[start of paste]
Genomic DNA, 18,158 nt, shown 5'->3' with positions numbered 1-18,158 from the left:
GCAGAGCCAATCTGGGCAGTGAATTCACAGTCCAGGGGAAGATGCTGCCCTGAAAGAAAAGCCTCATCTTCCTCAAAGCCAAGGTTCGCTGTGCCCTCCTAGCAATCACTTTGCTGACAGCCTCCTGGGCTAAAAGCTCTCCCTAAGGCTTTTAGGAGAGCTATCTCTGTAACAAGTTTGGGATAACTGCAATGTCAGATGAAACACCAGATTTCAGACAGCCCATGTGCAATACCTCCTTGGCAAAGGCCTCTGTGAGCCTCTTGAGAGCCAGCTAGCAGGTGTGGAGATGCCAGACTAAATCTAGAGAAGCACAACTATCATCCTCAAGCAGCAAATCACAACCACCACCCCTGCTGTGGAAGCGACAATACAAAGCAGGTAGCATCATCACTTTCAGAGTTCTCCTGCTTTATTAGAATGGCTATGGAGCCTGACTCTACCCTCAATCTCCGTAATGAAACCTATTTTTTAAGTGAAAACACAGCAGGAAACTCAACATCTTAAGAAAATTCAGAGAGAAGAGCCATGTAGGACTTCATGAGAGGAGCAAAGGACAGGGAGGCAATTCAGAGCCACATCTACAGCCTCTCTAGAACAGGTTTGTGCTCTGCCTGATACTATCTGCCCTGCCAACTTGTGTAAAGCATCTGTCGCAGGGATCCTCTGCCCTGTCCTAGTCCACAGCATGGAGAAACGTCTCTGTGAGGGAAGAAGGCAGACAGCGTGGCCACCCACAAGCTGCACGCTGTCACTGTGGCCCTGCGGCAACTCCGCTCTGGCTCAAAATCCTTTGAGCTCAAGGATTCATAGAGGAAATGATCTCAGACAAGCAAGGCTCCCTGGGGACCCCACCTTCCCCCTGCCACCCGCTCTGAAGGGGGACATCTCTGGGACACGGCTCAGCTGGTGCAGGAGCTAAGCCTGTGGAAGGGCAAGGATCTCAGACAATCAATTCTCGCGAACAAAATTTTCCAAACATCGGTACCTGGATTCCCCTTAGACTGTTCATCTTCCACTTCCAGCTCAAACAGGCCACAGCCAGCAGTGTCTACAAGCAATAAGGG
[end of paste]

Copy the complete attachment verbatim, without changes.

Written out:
Genomic DNA, 18,158 nt, shown 5'->3' with positions numbered 1-18,158 from the left:
GCAGAGCCAATCTGGGCAGTGAATTCACAGTCCAGGGGAAGATGCTGCCCTGAAAGAAAAGCCTCATCTTCCTCAAAGCCAAGGTTCGCTGTGCCCTCCTAGCAATCACTTTGCTGACAGCCTCCTGGGCTAAAAGCTCTCCCTAAGGCTTTTAGGAGAGCTATCTCTGTAACAAGTTTGGGATAACTGCAATGTCAGATGAAACACCAGATTTCAGACAGCCCATGTGCAATACCTCCTTGGCAAAGGCCTCTGTGAGCCTCTTGAGAGCCAGCTAGCAGGTGTGGAGATGCCAGACTAAATCTAGAGAAGCACAACTATCATCCTCAAGCAGCAAATCACAACCACCACCCCTGCTGTGGAAGCGACAATACAAAGCAGGTAGCATCATCACTTTCAGAGTTCTCCTGCTTTATTAGAATGGCTATGGAGCCTGACTCTACCCTCAATCTCCGTAATGAAACCTATTTTTTAAGTGAAAACACAGCAGGAAACTCAACATCTTAAGAAAATTCAGAGAGAAGAGCCATGTAGGACTTCATGAGAGGAGCAAAGGACAGGGAGGCAATTCAGAGCCACATCTACAGCCTCTCTAGAACAGGTTTGTGCTCTGCCTGATACTATCTGCCCTGCCAACTTGTGTAAAGCATCTGTCGCAGGGATCCTCTGCCCTGTCCTAGTCCACAGCATGGAGAAACGTCTCTGTGAGGGAAGAAGGCAGACAGCGTGGCCACCCACAAGCTGCACGCTGTCACTGTGGCCCTGCGGCAACTCCGCTCTGGCTCAAAATCCTTTGAGCTCAAGGATTCATAGAGGAAATGATCTCAGACAAGCAAGGCTCCCTGGGGACCCCACCTTCCCCCTGCCACCCGCTCTGAAGGGGGACATCTCTGGGACACGGCTCAGCTGGTGCAGGAGCTAAGCCTGTGGAAGGGCAAGGATCTCAGACAATCAATTCTCGCGAACAAAATTTTCCAAACATCGGTACCTGGATTCCCCTTAGACTGTTCATCTTCCACTTCCAGCTCAAACAGGCCACAGCCAGCAGTGTCTACAAGCAATAAGGG